Published Jun 09, 2020Daniel Radcliffe has responded to Harry Potter author J.K. Rowling's latest tirade against trans and nonbinary identities, telling fans of the book and film series to not let Rowling's hurtful comments taint their childhood stories.
In a new essay for The Trevor Project — an LGBTQ youth organization Radcliffe has worked with for a decade — he expressed support for transgender individuals who may have been hurt by Rowling's comments, reaffirming their identities in the face of so much erasure.
"Transgender women are women," he wrote. "Any statement to the contrary erases the identity and dignity of transgender people and goes against all advice given by professional health care associations who have far more expertise on this subject matter than either Jo or I."
Radcliffe added: "It's clear that we need to do more to support transgender and nonbinary people, not invalidate their identities, and not cause further harm."
The actor's essay was written in response to a series of Rowling's tweets from Saturday (June 6), criticizing an article that used the term "people who menstruate," a phrase she argues invalidates women's experiences.
A number of people responded to point out that many nonbinary people and trans men do menstruate. Rowling maintained her stance despite the ongoing backlash from followers and requests to do better. Following the controversy, many of Rowling's followers also suggested that she is a trans-exclusionary radical feminist for her views, a term better known by its acronym, TERF.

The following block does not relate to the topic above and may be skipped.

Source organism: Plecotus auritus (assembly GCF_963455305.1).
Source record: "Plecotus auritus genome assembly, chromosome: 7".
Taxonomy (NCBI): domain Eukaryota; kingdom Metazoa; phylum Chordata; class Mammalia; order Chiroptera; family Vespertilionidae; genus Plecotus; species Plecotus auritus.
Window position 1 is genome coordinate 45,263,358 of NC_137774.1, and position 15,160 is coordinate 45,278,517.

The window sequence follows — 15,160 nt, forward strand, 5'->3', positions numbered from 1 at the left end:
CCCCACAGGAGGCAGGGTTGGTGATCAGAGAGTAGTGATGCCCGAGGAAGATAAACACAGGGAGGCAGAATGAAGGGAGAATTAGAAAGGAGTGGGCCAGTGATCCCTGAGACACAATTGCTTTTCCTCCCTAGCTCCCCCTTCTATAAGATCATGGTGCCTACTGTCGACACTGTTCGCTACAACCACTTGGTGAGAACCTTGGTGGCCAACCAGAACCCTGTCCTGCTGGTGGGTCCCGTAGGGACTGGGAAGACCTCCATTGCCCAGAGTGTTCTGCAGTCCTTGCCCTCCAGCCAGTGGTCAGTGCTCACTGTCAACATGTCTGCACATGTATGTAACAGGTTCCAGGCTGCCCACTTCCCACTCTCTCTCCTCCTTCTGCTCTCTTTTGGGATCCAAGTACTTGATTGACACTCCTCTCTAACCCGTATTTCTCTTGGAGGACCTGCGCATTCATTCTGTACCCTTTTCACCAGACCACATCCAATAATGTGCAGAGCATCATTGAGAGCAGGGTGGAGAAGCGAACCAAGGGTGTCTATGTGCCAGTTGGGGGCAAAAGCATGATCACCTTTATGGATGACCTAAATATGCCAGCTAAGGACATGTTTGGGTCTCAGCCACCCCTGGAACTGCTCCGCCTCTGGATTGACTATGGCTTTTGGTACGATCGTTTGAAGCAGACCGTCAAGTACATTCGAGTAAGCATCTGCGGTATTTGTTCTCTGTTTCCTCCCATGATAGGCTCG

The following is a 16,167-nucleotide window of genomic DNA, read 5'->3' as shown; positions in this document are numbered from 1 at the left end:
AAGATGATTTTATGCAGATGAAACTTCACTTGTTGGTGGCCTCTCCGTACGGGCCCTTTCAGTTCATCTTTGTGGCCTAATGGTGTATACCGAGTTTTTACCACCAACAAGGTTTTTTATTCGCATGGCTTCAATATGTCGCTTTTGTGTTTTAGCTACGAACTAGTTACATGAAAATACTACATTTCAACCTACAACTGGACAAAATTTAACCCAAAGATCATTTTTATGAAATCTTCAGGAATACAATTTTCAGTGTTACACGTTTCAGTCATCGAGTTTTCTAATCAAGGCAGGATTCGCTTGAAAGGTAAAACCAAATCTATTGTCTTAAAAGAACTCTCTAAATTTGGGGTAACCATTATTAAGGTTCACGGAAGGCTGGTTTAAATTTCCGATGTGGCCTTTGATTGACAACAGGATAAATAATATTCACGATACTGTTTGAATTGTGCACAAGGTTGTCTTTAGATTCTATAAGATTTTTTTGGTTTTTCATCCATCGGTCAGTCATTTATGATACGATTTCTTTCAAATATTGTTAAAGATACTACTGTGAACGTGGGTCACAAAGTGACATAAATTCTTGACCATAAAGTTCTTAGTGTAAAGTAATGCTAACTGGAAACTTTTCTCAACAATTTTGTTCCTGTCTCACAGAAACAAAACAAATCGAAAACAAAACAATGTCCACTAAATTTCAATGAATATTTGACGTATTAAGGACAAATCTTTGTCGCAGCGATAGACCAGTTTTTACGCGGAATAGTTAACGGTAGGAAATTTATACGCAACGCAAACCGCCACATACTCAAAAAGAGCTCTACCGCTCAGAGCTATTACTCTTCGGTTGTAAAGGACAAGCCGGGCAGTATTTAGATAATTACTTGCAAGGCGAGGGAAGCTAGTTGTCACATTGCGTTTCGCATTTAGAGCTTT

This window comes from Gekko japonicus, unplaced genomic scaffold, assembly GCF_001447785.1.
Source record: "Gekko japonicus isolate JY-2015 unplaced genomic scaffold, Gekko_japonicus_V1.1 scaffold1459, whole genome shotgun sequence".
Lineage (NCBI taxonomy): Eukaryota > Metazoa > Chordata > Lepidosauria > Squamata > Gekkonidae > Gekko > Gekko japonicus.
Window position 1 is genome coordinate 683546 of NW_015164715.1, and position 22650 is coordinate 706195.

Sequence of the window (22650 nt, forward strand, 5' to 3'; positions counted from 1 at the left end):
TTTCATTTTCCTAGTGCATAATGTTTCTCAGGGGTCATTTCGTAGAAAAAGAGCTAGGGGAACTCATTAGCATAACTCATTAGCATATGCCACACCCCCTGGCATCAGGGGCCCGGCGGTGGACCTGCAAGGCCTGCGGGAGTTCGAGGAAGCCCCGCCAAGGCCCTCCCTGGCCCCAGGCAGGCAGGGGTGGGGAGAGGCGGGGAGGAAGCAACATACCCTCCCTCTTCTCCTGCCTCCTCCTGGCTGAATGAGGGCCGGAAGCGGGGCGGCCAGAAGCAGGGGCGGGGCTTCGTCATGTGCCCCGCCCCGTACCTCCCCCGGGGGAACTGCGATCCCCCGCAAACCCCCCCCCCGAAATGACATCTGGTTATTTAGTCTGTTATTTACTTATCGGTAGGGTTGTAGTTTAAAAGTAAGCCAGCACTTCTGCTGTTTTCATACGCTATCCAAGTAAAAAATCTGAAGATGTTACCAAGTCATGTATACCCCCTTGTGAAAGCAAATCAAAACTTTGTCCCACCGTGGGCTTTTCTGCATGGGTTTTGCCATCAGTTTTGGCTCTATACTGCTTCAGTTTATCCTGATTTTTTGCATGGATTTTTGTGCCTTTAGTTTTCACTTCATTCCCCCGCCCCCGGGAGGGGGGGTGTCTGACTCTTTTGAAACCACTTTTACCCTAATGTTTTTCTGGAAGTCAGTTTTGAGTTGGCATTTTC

Radcliffe's response closed with an apology on Rowling's behalf:
To all the people who now feel that their experience of the books has been tarnished or diminished, I am deeply sorry for the pain these comments have caused you. I really hope that you don't entirely lose what was valuable in these stories to you. If these books taught you that love is the strongest force in the universe, capable of overcoming anything; if they taught you that strength is found in diversity, and that dogmatic ideas of pureness lead to the oppression of vulnerable groups; if you believe that a particular character is trans, nonbinary, or gender fluid, or that they are gay or bisexual; if you found anything in these stories that resonated with you and helped you at any time in your life — then that is between you and the book that you read, and it is sacred. And in my opinion nobody can touch that. It means to you what it means to you and I hope that these comments will not taint that too much.
Read Radcliffe's essay in full.